Figure 2 with 2 supplements
Oligomerization is required for HARP activity.

(A) Oligomer interface between two monomers (colored in blue and olive) of interacting dimers. The C-terminus starting at residue 177 is colored in red to highlight the region deleted in the ‘shortest’ Aq880 variant (Δ177–191). Salt bridges are indicated with yellow dashed lines. (B) Mass photometry of Hhal2243, Aq880 wt, Aq880Δ184–191, Aq880Δ181–191, Aq880Δ179–191, and Aq880Δ177–191. Molecular masses corresponding to the respective Gaussian fits are shown in kDa above the fits. (C) Processing of pre-tRNAGly by Aq880 wt and derived mutant variants. Aliquots were withdrawn at different time points (1, 3, 10, or 25 min) of incubation at 37°C; 0, substrate without addition of enzyme. Aq880 wt in comparison with the C-terminal deletion variants Δ177–191, Δ179–191, Δ181–191, and Δ184–191, all at 500 nM enzyme. For more details, see Materials and methods. Source data of phosphor images are available in Figure 2—source data 1.

Figure 2—source data 1

Processing of pre-tRNAGly by Aq880 wt and derived truncated variants.

Figure 2—figure supplement 1
Purification of Aq880.

(A) Chromatogram of the Ni-ion-affinity chromatography (HisTrap 5 mL column). (B) 12% TGX-gel of fractions from the HisTrap. Source data of the SDS-PAGEs are available in Figure 2—figure supplement 1—source data 1.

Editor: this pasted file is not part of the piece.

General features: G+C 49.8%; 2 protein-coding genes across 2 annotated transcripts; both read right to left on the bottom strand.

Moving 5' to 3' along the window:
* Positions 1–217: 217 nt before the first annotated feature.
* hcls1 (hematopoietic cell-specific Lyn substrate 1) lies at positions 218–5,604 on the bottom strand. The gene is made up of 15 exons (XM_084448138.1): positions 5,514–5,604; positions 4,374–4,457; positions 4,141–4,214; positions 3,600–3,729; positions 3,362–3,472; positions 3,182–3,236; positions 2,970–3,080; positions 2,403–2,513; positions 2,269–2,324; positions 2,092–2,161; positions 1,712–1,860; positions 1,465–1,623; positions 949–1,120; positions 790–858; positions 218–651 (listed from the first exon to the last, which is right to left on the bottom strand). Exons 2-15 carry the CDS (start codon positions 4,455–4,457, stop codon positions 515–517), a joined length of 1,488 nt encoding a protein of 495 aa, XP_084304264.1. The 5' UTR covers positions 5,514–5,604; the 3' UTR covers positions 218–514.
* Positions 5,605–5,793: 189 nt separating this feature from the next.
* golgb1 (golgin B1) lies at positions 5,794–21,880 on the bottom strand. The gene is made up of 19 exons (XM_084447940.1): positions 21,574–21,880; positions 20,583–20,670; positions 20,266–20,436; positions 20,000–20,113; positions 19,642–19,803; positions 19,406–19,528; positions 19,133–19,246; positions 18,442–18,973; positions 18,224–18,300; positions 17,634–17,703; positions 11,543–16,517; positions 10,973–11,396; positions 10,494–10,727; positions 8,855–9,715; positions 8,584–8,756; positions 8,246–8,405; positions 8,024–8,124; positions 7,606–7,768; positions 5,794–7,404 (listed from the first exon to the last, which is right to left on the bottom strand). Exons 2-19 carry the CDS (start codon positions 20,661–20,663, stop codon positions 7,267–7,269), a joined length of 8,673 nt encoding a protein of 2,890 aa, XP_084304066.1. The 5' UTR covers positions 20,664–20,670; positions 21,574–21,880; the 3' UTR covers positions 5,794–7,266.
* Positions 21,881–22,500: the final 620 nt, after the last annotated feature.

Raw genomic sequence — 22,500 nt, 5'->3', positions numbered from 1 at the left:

Figure 2—figure supplement 1—source data 1

SDS-PAGEs from the purification of Aq880.

Figure 2—figure supplement 2
Chromatographic analysis of Aq880 WT and C-terminal deletion mutants.

Samples were analyzed on a Superose 6 10/300 GL column using an ÄKTA Purifier (GE Healthcare) FPLC system operated at room temperature. The running buffer contained 20 mM Tris-HCl pH 8.0, 100 mM KCl, 0.1 mM EDTA, and 3 mM DTT. The flow rate was 0.5 mL/min. (A) Overlay of two column runs with three marker proteins each, termed Standard Mix 1 and 2 (Gel Filtration Markers Kit for Protein Molecular Weights 12–200 kDa and Apoferritin, Merck Sigma-Aldrich). Identities of individual proteins and elution volumes of the respective peak fractions are indicated; ADH, alcohol dehydrogenase; BSA, bovine serum albumin. (B) Elution profile of Aq880 wt. (C) Elution profiles of C-terminal deletion variants of Aq880 lacking the indicated amino acids of the native protein. The elution profiles in panel A suggest an approximate mass of 430 kDa for Aq880 wt. The elution volumes of the C-terminal deletions mutants suggest molecular masses between ~55 and 68 kDa.

Comparison between HARP and PRORP systems.